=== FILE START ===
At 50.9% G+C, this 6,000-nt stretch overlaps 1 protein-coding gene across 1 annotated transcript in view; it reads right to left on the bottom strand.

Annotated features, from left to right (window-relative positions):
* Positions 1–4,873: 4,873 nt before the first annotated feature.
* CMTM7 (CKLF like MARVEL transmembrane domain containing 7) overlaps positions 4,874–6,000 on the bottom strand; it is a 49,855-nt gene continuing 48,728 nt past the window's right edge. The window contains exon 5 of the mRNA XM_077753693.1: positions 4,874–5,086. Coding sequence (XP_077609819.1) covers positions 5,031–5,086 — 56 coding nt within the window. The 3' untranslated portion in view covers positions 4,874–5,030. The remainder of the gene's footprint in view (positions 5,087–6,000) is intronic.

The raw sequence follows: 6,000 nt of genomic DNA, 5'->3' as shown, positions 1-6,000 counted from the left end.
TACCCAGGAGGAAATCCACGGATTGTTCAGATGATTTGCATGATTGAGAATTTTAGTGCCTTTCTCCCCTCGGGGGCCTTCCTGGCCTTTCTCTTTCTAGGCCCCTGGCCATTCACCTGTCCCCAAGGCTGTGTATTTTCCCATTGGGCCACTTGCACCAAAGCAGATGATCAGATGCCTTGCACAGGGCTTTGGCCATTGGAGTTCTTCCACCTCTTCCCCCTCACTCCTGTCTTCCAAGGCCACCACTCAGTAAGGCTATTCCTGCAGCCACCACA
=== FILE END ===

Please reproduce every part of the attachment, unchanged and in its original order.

At 50.9% G+C, this 6,000-nt stretch overlaps 1 protein-coding gene across 1 annotated transcript in view; it reads right to left on the bottom strand.

Annotated features, from left to right (window-relative positions):
* Positions 1–4,873: 4,873 nt before the first annotated feature.
* CMTM7 (CKLF like MARVEL transmembrane domain containing 7) overlaps positions 4,874–6,000 on the bottom strand; it is a 49,855-nt gene continuing 48,728 nt past the window's right edge. The window contains exon 5 of the mRNA XM_077753693.1: positions 4,874–5,086. Coding sequence (XP_077609819.1) covers positions 5,031–5,086 — 56 coding nt within the window. The 3' untranslated portion in view covers positions 4,874–5,030. The remainder of the gene's footprint in view (positions 5,087–6,000) is intronic.

The raw sequence follows: 6,000 nt of genomic DNA, 5'->3' as shown, positions 1-6,000 counted from the left end.
TACCCAGGAGGAAATCCACGGATTGTTCAGATGATTTGCATGATTGAGAATTTTAGTGCCTTTCTCCCCTCGGGGGCCTTCCTGGCCTTTCTCTTTCTAGGCCCCTGGCCATTCACCTGTCCCCAAGGCTGTGTATTTTCCCATTGGGCCACTTGCACCAAAGCAGATGATCAGATGCCTTGCACAGGGCTTTGGCCATTGGAGTTCTTCCACCTCTTCCCCCTCACTCCTGTCTTCCAAGGCCACCACTCAGTAAGGCTATTCCTGCAGCCACCACA